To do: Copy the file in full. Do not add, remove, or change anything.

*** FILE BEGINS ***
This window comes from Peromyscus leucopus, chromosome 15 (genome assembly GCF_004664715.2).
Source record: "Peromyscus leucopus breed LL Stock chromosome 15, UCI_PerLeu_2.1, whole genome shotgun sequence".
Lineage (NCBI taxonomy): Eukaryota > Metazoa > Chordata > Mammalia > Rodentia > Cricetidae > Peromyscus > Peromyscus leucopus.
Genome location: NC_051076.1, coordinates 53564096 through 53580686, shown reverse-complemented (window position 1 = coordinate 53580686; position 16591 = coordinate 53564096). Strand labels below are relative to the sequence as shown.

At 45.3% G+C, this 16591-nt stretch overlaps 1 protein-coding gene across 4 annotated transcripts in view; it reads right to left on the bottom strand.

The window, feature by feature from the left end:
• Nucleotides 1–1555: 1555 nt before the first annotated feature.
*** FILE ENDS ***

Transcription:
This window comes from Peromyscus leucopus, chromosome 15 (genome assembly GCF_004664715.2).
Source record: "Peromyscus leucopus breed LL Stock chromosome 15, UCI_PerLeu_2.1, whole genome shotgun sequence".
Lineage (NCBI taxonomy): Eukaryota > Metazoa > Chordata > Mammalia > Rodentia > Cricetidae > Peromyscus > Peromyscus leucopus.
Genome location: NC_051076.1, coordinates 53564096 through 53580686, shown reverse-complemented (window position 1 = coordinate 53580686; position 16591 = coordinate 53564096). Strand labels below are relative to the sequence as shown.

At 45.3% G+C, this 16591-nt stretch overlaps 1 protein-coding gene across 4 annotated transcripts in view; it reads right to left on the bottom strand.

The window, feature by feature from the left end:
• Nucleotides 1–1555: 1555 nt before the first annotated feature.